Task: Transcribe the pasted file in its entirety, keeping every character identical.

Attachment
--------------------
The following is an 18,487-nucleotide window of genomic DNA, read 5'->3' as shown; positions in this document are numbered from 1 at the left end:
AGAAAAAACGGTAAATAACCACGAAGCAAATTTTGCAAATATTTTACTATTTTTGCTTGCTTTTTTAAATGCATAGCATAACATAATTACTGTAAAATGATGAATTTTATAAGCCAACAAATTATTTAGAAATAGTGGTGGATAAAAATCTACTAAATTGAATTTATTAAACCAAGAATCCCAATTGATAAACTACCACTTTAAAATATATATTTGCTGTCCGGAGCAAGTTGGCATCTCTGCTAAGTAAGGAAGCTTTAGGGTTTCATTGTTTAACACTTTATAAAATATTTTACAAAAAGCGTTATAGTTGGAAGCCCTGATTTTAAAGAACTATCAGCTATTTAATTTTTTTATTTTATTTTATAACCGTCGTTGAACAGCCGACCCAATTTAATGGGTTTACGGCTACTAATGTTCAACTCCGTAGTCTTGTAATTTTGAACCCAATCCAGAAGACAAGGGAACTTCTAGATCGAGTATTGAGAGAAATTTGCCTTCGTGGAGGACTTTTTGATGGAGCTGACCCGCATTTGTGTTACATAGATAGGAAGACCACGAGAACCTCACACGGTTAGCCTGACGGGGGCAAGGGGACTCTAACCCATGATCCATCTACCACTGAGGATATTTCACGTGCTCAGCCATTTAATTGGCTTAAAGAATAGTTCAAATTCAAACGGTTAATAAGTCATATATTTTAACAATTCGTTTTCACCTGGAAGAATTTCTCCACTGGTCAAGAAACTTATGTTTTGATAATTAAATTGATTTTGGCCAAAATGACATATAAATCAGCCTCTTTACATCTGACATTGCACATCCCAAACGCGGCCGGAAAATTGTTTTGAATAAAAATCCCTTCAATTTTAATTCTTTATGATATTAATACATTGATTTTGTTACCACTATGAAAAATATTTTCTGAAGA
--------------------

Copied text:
The following is an 18,487-nucleotide window of genomic DNA, read 5'->3' as shown; positions in this document are numbered from 1 at the left end:
AGAAAAAACGGTAAATAACCACGAAGCAAATTTTGCAAATATTTTACTATTTTTGCTTGCTTTTTTAAATGCATAGCATAACATAATTACTGTAAAATGATGAATTTTATAAGCCAACAAATTATTTAGAAATAGTGGTGGATAAAAATCTACTAAATTGAATTTATTAAACCAAGAATCCCAATTGATAAACTACCACTTTAAAATATATATTTGCTGTCCGGAGCAAGTTGGCATCTCTGCTAAGTAAGGAAGCTTTAGGGTTTCATTGTTTAACACTTTATAAAATATTTTACAAAAAGCGTTATAGTTGGAAGCCCTGATTTTAAAGAACTATCAGCTATTTAATTTTTTTATTTTATTTTATAACCGTCGTTGAACAGCCGACCCAATTTAATGGGTTTACGGCTACTAATGTTCAACTCCGTAGTCTTGTAATTTTGAACCCAATCCAGAAGACAAGGGAACTTCTAGATCGAGTATTGAGAGAAATTTGCCTTCGTGGAGGACTTTTTGATGGAGCTGACCCGCATTTGTGTTACATAGATAGGAAGACCACGAGAACCTCACACGGTTAGCCTGACGGGGGCAAGGGGACTCTAACCCATGATCCATCTACCACTGAGGATATTTCACGTGCTCAGCCATTTAATTGGCTTAAAGAATAGTTCAAATTCAAACGGTTAATAAGTCATATATTTTAACAATTCGTTTTCACCTGGAAGAATTTCTCCACTGGTCAAGAAACTTATGTTTTGATAATTAAATTGATTTTGGCCAAAATGACATATAAATCAGCCTCTTTACATCTGACATTGCACATCCCAAACGCGGCCGGAAAATTGTTTTGAATAAAAATCCCTTCAATTTTAATTCTTTATGATATTAATACATTGATTTTGTTACCACTATGAAAAATATTTTCTGAAGA